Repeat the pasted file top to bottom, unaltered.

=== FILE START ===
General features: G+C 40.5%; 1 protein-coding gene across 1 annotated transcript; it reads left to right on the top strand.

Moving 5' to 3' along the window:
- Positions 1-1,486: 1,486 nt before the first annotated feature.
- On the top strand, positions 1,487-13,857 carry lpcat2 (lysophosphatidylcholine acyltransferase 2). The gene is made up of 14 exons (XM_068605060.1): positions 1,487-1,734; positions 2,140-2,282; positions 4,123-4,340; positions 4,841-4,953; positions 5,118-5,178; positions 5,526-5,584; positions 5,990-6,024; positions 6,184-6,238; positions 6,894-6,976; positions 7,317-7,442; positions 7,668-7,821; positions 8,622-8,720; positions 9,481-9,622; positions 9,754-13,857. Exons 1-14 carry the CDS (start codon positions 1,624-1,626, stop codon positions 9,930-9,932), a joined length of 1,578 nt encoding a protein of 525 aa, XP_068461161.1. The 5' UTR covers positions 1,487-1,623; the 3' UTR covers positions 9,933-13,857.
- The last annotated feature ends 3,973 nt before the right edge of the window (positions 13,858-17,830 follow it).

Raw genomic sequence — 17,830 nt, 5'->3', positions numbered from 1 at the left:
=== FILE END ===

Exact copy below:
General features: G+C 40.5%; 1 protein-coding gene across 1 annotated transcript; it reads left to right on the top strand.

Moving 5' to 3' along the window:
- Positions 1-1,486: 1,486 nt before the first annotated feature.
- On the top strand, positions 1,487-13,857 carry lpcat2 (lysophosphatidylcholine acyltransferase 2). The gene is made up of 14 exons (XM_068605060.1): positions 1,487-1,734; positions 2,140-2,282; positions 4,123-4,340; positions 4,841-4,953; positions 5,118-5,178; positions 5,526-5,584; positions 5,990-6,024; positions 6,184-6,238; positions 6,894-6,976; positions 7,317-7,442; positions 7,668-7,821; positions 8,622-8,720; positions 9,481-9,622; positions 9,754-13,857. Exons 1-14 carry the CDS (start codon positions 1,624-1,626, stop codon positions 9,930-9,932), a joined length of 1,578 nt encoding a protein of 525 aa, XP_068461161.1. The 5' UTR covers positions 1,487-1,623; the 3' UTR covers positions 9,933-13,857.
- The last annotated feature ends 3,973 nt before the right edge of the window (positions 13,858-17,830 follow it).

Raw genomic sequence — 17,830 nt, 5'->3', positions numbered from 1 at the left: